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City of Seattle’s Fresh Bucks Program Reached 12,000 Seattle Households with Fruit & Vegetable Benefits in 2023 

“An investment in food security is an investment in the health of our city. Fresh Bucks continues to do critical work connecting families in our city to a reliable path to nutritious food and building an equitable, sustainable, and resilient local food system. Through partnerships with organizations that center community health and wellbeing, we are nourishing the success of our neighbors for generations to come.”

Mayor Bruce Harrell

Many Seattleites struggle to afford fresh fruits and vegetables. By partnering with 19 local organizations that reach communities disproportionately harmed by systemic racism and environmental injustices, Fresh Bucks provides a stable healthy food benefit to families facing high rates of food insecurity. With Fresh Bucks, enrolled families are eating more fruits and vegetables and experiencing higher food security. 

Learn how Fresh Bucks and its partners met the needs of participants last year, in our 2023 Impact Report.   

2023 Highlights

Fresh Bucks provided 12,000 Seattle households with $4.8 million in fresh fruits and vegetables to support their health and wellbeing. With 71% of customers being members of priority communities (as defined by a racial equity toolkit in accordance with The City of Seattle’s Race and Social Justice Initiative).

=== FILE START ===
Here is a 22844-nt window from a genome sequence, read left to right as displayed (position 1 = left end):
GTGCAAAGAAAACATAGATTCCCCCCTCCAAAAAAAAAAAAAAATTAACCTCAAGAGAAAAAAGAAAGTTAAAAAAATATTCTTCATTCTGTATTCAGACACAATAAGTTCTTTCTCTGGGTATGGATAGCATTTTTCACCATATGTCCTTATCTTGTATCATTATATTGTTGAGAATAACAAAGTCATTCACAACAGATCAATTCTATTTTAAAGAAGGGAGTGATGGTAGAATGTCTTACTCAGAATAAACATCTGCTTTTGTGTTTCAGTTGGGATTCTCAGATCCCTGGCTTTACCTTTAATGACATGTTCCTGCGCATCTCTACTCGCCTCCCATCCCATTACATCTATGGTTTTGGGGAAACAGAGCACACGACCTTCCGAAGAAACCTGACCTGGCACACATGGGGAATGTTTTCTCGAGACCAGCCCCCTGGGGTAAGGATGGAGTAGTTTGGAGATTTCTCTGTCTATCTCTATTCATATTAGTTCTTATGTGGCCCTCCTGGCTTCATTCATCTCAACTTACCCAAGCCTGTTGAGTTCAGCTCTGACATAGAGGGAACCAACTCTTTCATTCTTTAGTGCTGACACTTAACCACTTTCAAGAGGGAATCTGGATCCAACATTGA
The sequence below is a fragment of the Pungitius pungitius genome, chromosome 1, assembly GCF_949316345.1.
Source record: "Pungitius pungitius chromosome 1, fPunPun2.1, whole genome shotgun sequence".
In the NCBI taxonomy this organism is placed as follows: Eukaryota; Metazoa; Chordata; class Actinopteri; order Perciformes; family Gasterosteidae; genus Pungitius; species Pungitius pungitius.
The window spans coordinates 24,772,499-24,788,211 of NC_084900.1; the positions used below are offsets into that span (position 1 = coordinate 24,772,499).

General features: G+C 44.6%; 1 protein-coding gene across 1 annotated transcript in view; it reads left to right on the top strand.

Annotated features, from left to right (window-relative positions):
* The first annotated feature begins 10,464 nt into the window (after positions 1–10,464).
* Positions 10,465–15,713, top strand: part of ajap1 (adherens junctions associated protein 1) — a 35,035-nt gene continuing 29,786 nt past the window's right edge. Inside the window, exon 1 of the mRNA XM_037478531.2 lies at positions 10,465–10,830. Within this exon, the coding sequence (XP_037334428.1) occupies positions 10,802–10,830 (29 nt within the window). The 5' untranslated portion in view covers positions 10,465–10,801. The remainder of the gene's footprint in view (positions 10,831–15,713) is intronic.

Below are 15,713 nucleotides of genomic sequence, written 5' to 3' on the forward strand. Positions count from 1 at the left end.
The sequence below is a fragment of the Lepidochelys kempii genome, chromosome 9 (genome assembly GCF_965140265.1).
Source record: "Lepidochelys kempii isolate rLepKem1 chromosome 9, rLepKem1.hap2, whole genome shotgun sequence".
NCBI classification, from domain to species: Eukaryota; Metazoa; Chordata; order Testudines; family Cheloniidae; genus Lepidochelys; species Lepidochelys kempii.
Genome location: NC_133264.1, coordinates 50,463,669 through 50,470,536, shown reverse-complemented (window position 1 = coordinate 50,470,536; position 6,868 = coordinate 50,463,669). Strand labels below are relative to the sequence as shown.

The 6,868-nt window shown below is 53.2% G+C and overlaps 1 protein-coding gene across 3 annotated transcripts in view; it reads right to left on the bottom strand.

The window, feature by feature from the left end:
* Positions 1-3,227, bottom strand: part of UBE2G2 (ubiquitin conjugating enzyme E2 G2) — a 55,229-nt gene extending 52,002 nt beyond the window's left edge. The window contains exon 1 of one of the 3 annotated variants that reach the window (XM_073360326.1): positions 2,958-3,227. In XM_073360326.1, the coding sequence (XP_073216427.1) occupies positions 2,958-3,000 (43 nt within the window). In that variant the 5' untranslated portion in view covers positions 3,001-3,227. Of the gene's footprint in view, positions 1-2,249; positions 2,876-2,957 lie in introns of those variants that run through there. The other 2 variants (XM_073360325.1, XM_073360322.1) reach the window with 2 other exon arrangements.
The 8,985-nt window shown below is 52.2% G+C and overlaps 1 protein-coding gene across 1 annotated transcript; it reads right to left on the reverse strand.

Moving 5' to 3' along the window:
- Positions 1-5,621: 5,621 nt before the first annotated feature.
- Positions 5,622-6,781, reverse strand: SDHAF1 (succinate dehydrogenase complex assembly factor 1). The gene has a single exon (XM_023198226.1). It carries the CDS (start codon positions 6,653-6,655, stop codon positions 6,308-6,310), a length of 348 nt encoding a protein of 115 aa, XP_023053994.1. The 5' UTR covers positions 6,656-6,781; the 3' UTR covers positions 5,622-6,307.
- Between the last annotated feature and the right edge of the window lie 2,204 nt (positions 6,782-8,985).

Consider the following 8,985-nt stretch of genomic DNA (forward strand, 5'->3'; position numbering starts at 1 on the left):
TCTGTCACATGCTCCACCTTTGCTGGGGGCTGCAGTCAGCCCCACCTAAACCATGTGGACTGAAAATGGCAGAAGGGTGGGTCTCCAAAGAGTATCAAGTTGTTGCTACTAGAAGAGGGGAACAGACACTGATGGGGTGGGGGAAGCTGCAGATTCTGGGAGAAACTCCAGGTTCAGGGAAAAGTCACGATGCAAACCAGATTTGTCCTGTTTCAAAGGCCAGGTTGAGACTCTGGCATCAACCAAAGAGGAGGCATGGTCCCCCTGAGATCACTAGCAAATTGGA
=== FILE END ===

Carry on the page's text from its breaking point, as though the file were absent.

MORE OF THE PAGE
Fresh Bucks added new retailer, Lee’s Produce Market to help expand access to healthy food in a neighborhood with limited options for purchasing fresh produce. As a woman-of-color, immigrant-owned business, proprietors Nam Suk Nasatka and Linda Oczkewecz were excited to partner with Fresh Bucks to meet the needs of the Delridge neighborhood and enhance their business with new and existing community members.  

How Fresh Bucks Works

Enrolled participants receive $40 in their Fresh Bucks account each month. Customers can spend their benefits on fruits and vegetables using their Fresh Bucks Card or app at 41 local retail partners, including 8 locally owned, independent grocers (six of which are BIPOC-owned), 16 farmers markets and farm stands, and 17 supermarkets. The $4.8 million in benefits spent at these retailers led to $7.6 million in economic impact.  

For general information on the program, please visit or call 206-256-5438.